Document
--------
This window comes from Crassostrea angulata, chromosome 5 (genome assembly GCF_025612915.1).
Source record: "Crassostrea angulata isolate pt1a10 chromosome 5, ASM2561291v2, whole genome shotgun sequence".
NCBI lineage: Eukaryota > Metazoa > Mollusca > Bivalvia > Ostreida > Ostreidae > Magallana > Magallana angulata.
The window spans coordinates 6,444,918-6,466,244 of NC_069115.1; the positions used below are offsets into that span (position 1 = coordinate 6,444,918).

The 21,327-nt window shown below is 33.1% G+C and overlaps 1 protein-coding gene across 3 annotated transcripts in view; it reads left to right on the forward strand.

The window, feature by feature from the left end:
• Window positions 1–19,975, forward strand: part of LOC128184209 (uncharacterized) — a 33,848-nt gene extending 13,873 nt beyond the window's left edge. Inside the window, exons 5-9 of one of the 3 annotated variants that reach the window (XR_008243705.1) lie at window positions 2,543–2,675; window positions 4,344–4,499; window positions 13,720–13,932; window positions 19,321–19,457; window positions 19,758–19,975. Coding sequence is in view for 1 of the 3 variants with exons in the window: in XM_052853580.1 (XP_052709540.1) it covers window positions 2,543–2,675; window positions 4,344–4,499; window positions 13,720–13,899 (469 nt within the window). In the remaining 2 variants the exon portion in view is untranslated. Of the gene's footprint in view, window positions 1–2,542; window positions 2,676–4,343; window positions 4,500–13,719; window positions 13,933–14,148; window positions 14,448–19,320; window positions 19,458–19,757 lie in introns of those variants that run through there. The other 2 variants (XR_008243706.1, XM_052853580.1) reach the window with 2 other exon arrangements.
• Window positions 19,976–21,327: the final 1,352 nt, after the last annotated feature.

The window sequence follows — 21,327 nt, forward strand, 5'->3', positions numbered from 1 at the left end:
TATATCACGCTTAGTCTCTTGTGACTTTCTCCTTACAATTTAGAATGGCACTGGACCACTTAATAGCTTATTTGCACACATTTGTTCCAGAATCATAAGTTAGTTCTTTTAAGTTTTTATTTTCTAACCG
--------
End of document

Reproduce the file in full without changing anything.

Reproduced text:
This window comes from Crassostrea angulata, chromosome 5 (genome assembly GCF_025612915.1).
Source record: "Crassostrea angulata isolate pt1a10 chromosome 5, ASM2561291v2, whole genome shotgun sequence".
NCBI lineage: Eukaryota > Metazoa > Mollusca > Bivalvia > Ostreida > Ostreidae > Magallana > Magallana angulata.
The window spans coordinates 6,444,918-6,466,244 of NC_069115.1; the positions used below are offsets into that span (position 1 = coordinate 6,444,918).

The 21,327-nt window shown below is 33.1% G+C and overlaps 1 protein-coding gene across 3 annotated transcripts in view; it reads left to right on the forward strand.

The window, feature by feature from the left end:
• Window positions 1–19,975, forward strand: part of LOC128184209 (uncharacterized) — a 33,848-nt gene extending 13,873 nt beyond the window's left edge. Inside the window, exons 5-9 of one of the 3 annotated variants that reach the window (XR_008243705.1) lie at window positions 2,543–2,675; window positions 4,344–4,499; window positions 13,720–13,932; window positions 19,321–19,457; window positions 19,758–19,975. Coding sequence is in view for 1 of the 3 variants with exons in the window: in XM_052853580.1 (XP_052709540.1) it covers window positions 2,543–2,675; window positions 4,344–4,499; window positions 13,720–13,899 (469 nt within the window). In the remaining 2 variants the exon portion in view is untranslated. Of the gene's footprint in view, window positions 1–2,542; window positions 2,676–4,343; window positions 4,500–13,719; window positions 13,933–14,148; window positions 14,448–19,320; window positions 19,458–19,757 lie in introns of those variants that run through there. The other 2 variants (XR_008243706.1, XM_052853580.1) reach the window with 2 other exon arrangements.
• Window positions 19,976–21,327: the final 1,352 nt, after the last annotated feature.

The window sequence follows — 21,327 nt, forward strand, 5'->3', positions numbered from 1 at the left end:
TATATCACGCTTAGTCTCTTGTGACTTTCTCCTTACAATTTAGAATGGCACTGGACCACTTAATAGCTTATTTGCACACATTTGTTCCAGAATCATAAGTTAGTTCTTTTAAGTTTTTATTTTCTAACCG